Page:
By Rebecca Henely
Astoria residents have long been concerned about the situation at Rikers Island, the prison only accessible by road through the neighborhood, so city Department of Corrections Commissioner Dora Schriro visited the United Community Civic Association last Thursday to update residents on the prison’s renovation.
“The Department of Correction is your neighbor, whether or not you feel good about it,” Schriro said. While part of the Bronx, the island can only be accessed by road via Hazen Street in Astoria.
Under the blunt but good-natured prodding of Rose Marie Poveromo, president of the UCCA, Schriro outlined the department’s five-year plan for new prison beds, meaning places for the prisoners to be housed and sleep. The civic met at Augustana Lutheran Church at 69-05 Ditmars Blvd.
Schriro said the DOC will be reopening the Queens House of Detention, at 126-02 82nd Ave., in Kew Gardens and the Brooklyn House of Detention, at 275 Atlantic Ave. Reopening these detention houses will allow the DOC to demolish 4,000 beds on the island that have deteriorated and build 1,500 new beds in their place. The department currently has 15,000 usable beds for its 13,000 prisoners currently housed at Rikers and 19,000 usable beds in the system overall.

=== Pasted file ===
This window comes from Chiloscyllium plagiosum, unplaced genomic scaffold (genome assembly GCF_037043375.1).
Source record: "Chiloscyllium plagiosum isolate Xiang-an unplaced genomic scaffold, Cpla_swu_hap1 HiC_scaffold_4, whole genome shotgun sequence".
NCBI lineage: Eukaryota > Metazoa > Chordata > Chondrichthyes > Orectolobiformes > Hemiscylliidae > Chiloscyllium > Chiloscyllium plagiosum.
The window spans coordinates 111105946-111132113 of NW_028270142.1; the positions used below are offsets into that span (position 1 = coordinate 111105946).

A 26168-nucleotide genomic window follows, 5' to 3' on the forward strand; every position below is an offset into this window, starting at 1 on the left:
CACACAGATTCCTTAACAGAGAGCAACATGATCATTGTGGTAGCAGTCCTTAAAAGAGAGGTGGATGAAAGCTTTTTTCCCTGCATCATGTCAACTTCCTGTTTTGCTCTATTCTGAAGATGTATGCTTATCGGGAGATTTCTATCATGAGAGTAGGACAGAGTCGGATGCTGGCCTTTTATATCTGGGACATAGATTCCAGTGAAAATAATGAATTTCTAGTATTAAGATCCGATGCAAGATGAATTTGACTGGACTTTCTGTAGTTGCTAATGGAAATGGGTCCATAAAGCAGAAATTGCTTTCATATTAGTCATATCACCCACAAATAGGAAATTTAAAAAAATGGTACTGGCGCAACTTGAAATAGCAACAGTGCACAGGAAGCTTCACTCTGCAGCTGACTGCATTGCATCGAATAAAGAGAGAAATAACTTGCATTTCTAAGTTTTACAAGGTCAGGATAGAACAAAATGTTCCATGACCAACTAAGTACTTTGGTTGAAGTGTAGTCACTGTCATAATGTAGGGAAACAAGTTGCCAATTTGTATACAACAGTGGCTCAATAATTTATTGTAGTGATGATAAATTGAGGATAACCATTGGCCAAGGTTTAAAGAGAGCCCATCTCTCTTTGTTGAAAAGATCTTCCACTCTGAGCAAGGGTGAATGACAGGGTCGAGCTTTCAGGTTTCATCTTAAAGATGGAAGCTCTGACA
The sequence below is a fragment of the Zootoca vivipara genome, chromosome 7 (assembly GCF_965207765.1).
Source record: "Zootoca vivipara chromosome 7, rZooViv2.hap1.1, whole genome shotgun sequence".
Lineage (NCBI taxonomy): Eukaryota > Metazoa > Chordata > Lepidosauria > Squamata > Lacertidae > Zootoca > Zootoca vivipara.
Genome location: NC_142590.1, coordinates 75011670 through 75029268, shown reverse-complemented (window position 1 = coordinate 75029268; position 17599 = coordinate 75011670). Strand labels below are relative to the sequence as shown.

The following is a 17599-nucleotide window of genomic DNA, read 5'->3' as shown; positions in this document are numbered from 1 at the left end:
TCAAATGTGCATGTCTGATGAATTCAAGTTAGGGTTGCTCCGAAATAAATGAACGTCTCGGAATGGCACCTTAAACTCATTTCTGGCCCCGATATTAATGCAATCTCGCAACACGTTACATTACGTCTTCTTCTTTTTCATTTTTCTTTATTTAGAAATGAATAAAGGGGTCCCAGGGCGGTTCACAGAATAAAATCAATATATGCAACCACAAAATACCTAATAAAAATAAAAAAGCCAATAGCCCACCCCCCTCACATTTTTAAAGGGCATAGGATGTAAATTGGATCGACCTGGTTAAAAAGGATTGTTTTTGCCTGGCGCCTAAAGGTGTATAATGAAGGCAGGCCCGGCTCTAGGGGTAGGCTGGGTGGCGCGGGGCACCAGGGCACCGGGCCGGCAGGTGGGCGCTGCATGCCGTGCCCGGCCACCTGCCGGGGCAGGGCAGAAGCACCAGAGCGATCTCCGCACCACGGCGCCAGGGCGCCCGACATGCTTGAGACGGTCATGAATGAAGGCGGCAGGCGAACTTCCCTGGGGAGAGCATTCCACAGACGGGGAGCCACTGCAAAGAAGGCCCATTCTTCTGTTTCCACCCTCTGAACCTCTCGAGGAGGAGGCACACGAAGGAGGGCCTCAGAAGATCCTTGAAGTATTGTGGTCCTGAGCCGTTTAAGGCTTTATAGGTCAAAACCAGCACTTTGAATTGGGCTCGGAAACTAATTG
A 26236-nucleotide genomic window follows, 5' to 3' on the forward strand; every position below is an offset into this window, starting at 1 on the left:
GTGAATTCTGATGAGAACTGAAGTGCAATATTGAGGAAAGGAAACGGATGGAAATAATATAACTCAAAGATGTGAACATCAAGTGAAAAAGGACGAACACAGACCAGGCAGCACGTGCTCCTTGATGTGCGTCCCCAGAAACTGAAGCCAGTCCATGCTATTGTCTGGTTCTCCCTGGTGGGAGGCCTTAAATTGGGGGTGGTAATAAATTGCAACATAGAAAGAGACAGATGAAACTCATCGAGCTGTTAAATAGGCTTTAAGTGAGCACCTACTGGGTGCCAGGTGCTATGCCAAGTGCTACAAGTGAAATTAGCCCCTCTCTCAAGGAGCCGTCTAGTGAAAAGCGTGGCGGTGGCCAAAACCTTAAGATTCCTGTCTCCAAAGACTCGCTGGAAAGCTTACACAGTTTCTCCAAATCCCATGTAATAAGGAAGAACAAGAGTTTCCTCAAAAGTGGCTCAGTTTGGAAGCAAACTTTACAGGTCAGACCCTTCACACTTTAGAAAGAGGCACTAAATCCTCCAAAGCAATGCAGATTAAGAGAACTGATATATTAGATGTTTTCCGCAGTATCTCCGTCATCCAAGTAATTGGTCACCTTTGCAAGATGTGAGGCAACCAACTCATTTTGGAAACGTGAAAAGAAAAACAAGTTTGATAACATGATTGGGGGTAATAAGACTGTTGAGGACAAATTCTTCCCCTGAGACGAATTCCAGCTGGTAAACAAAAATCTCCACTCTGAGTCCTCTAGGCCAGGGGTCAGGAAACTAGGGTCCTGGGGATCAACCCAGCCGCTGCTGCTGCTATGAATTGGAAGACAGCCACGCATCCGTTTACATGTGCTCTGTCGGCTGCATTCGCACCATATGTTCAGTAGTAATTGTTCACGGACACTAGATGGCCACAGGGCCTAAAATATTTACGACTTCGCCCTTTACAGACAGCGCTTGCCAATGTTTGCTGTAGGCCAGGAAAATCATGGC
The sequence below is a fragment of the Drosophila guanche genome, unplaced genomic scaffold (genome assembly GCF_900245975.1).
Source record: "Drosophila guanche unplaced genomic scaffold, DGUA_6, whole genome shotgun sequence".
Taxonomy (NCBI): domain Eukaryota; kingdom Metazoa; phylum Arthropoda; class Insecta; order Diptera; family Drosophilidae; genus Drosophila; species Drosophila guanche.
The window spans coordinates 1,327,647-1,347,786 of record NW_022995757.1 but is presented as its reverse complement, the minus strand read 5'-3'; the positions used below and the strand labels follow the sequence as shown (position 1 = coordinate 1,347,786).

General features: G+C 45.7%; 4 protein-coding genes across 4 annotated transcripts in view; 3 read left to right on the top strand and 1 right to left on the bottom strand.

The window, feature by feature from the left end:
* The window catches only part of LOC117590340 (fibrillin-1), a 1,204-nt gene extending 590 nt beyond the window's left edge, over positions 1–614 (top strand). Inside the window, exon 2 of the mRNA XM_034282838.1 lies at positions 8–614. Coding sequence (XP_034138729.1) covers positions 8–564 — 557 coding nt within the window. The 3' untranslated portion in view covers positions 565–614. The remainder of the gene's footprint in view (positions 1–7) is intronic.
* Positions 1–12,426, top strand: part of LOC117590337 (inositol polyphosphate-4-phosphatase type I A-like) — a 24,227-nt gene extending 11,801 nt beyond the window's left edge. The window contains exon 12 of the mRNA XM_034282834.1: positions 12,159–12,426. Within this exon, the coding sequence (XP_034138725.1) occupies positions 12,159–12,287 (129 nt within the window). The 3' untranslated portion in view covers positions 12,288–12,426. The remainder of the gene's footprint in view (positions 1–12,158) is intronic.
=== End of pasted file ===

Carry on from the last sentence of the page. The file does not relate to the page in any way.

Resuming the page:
During the demolition, Schriro said the department will try to keep the equipment and debris from coming into the community.
“To the extent that we can it will be removed not by bridge and road but by barge and water,” Schriro said.
Schriro said the department will also be erecting a power plant for the island, which she said will reduce strain on the power system for the residents. Some trees on the island are also planned for removal, and Schriro said these will be replanted in areas to benefit the community.
Poveromo said she was pleased with the communication between the Correction Department and the community, especially the agency’s recent decision not to move a prison barge to Rikers Island due to community concerns.
But she disliked the idea of building another power plant in the area because the community is so close to the Con Edison Complex along 20th Avenue.
“We’ve got all the garbage in this area — we’re tired of it now,” Poveromo said.
Schriro said construction was scheduled to start in 2013 and the new beds would be built in 2017.
Poveromo also said homeless men continue to live in the Westway Motel, despite the department’s plans to stop using the motel for single homeless people in January. She said the homeless have caused problems in the area, such as theft.
Deputy Inspector Stephen Cirabisi of the 114th Precinct said officers would increase patrols around that area, but had not found any homeless causing crimes at night.
“The people breaking into the cars are local people,” Cirabisi said.
Reach reporter Rebecca Henely by e-mail at firstname.lastname@example.org or by phone at 718-260-4564.